There is no getting around the fact that telesales professionals need to make an impact very quickly. Sales professionals have approximately 30 seconds – often times less – before a customer has made up their mind whether or not to do business.
Let’s start with a misconception correction: telesales training is not “basically the same” as face-to-face sales training. While there are parallels, there are also considerable differences.
Here are five terrific telesales training tips to keep in mind:
1. The opening becomes even more critical.
There is no getting around the fact that telesales professionals need to make an impact very quickly. In our findings, a sales professional has approximately 30 seconds – often times less – before a customer has made up their mind whether or not to do business.
Maximize this 30-second window by having a well-prepared, value-leading opening statement. Before the customer considers staying on the line, they need a clear understanding of the value to doing so. If the sales rep fails to instantly connect the “value” dots it could cost them the call and the customer.
2. Not just listening, but active listening is required.
The inability to make eye contact, read body language or gauge a customer’s facial expressions can put many sales professionals at a distinct disadvantage. Therefore, active listening, or the ability to recognize and read non-verbals becomes a necessity.
Things like sighs, changes in tone, or lengthy pauses can communicate much more than the customer’s actual spoken words. A high-performing telesales rep has the ability to not only listen for these non-verbals but to quickly alter their pitch accordingly.
3. Must be able to handle apathy.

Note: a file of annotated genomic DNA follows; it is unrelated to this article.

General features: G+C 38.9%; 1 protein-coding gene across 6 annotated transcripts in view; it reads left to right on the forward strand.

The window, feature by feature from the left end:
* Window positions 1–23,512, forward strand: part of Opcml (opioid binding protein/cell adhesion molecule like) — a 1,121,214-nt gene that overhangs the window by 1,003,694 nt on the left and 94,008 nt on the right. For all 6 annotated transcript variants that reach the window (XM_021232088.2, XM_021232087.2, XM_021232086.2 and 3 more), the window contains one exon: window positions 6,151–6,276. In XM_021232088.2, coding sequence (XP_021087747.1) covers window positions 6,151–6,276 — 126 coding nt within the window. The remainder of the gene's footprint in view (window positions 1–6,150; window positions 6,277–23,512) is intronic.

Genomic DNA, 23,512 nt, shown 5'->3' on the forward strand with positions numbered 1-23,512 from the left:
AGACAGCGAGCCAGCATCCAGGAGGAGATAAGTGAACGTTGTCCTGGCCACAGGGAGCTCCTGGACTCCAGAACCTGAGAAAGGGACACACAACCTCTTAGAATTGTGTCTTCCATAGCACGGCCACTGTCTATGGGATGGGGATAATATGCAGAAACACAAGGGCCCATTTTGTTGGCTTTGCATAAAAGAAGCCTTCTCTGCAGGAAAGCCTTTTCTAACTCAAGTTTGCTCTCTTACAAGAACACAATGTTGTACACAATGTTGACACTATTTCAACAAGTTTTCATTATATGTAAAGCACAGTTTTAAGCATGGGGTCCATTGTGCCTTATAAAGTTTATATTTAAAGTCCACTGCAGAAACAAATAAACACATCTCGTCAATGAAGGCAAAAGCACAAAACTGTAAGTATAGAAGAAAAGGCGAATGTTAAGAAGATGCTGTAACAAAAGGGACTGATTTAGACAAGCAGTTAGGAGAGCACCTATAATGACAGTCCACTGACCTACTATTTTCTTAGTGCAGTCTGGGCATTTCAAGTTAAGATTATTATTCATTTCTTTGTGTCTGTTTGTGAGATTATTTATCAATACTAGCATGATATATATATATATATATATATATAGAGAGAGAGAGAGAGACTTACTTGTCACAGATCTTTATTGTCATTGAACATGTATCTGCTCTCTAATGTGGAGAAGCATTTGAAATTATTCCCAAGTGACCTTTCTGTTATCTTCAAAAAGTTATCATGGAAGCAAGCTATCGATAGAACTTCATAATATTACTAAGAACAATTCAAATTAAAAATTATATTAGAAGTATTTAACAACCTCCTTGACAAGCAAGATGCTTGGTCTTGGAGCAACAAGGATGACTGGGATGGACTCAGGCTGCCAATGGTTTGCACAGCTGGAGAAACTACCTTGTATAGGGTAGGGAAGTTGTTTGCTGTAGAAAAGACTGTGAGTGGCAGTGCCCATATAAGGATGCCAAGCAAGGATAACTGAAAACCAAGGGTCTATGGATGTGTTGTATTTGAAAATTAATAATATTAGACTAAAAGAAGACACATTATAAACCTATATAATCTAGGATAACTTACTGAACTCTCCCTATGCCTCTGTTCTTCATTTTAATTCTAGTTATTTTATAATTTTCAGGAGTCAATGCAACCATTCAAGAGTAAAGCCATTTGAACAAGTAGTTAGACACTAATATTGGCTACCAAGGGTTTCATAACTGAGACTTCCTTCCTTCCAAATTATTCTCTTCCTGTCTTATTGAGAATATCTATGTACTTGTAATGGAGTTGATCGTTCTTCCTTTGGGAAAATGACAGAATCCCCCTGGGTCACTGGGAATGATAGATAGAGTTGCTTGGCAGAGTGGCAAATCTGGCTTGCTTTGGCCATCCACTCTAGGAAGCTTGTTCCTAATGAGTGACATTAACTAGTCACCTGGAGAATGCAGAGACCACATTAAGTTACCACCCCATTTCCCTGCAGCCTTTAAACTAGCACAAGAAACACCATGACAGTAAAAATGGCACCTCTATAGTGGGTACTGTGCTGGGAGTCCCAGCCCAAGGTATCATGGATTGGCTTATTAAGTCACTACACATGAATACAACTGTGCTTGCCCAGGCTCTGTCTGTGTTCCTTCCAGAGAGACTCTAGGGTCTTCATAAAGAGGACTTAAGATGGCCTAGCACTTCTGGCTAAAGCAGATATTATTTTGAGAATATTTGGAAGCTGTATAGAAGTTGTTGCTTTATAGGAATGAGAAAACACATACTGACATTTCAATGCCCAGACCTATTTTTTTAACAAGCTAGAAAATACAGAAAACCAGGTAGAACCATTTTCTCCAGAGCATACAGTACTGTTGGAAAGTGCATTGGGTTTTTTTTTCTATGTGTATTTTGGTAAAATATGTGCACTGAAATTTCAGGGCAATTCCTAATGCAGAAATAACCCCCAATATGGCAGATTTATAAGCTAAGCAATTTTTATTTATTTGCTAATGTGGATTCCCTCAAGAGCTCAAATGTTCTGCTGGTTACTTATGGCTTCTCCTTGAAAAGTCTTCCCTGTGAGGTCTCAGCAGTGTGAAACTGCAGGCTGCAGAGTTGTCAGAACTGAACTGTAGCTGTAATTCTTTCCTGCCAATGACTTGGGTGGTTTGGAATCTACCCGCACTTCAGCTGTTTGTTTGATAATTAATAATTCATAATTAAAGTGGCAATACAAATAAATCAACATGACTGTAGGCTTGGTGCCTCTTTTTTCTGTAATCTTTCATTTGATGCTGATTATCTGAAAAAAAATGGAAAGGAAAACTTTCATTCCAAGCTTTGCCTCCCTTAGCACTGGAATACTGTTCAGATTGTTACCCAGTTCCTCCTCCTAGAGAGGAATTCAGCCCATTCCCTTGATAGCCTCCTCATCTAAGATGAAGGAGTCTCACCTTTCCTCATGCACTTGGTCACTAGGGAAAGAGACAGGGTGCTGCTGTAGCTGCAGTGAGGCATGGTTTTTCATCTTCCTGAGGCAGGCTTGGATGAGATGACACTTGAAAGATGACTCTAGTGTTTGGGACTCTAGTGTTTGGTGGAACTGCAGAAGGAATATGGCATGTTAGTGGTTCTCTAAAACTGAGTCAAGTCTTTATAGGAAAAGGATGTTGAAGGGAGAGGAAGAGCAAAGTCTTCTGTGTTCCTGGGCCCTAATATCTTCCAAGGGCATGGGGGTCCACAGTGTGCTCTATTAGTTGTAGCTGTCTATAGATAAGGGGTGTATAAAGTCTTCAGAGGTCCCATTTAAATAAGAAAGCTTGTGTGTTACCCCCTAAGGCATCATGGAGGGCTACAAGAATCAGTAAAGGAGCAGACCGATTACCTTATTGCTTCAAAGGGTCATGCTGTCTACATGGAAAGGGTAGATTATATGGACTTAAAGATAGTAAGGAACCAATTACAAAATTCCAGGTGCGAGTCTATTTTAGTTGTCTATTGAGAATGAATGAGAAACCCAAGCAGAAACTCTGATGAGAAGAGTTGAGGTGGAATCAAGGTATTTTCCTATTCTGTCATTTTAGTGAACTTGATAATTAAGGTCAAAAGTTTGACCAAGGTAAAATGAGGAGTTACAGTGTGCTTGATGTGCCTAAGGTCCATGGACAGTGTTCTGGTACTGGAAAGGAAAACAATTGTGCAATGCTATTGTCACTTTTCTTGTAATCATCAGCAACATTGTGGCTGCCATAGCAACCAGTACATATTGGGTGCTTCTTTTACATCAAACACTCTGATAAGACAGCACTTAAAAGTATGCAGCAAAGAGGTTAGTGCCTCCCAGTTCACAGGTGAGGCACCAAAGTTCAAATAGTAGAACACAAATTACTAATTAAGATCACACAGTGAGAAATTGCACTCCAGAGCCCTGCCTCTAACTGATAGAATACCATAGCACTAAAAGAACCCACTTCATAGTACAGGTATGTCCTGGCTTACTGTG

Although apathy, or general indifference, is a challenge in both face-to-face and phone sales training, studies show that customers are pre-programmed to have a negative reaction to a telesales “pitch.” Part of the challenge is that customers often find it easier to hang up on a salesperson than to slam a door in someone’s face or walk out of an office.
During an outbound call, if a customer tells the sales rep “I’m all set right now” there are specific skills required to turn the call around without the use or aid of visual cues.
Start with empathy: Soften your approach and lower the prospect’s defenses by letting the customer know you understand they are very busy…
Earn the right to continue: Gain permission to move forward and pique interest with a benefit leading statement like “I’d like to tell you how we’ve worked with companies like yours to achieve strong ROI…”
Assess the climate: After earning the right to continue, gain a better understanding of their business by asking probing questions to determine needs.
Confirm needs: Listen closely to understand what the customer is telling you. Once pain points are confirmed, you can proceed with setting an appt. or moving to the next stage of the sales process.
4. Consider your vocal presence.
Just as salespeople who sell face-to-face are instantly judged by their appearance, telesales professionals are instantly judged by their voices. For this reason, it’s important to be hyper-aware of your message delivery. Here are some commonly held perceptions regarding delivery and speaking styles:
A fast talker – This may imply that the speaker is untrustworthy or has something to hide. It also indicates a lack of confidence.
Poor diction – The inability to communicate clearly with appropriate word usage sends the signal that the speaker is uneducated or unintelligent.
Monotone – A lack of intonation can communicate that the speaker is bored, lazy or just generally uninterested.
5. Consistent confirmation is a must.
Again, with the complete absence of visual cues to rely on – like a slight head nod – the sales rep must take it upon themselves to obtain verbal confirmation at various points throughout the conversation. Asking questions like “How does that sound to you” or “Does that work for you” may feel repetitive to the sales rep but it puts the customer at ease and builds confidence in their decision to keep moving forward with the call.
About the author
Nick Kane is a Managing Partner at Janek Performance Group. He has trained more…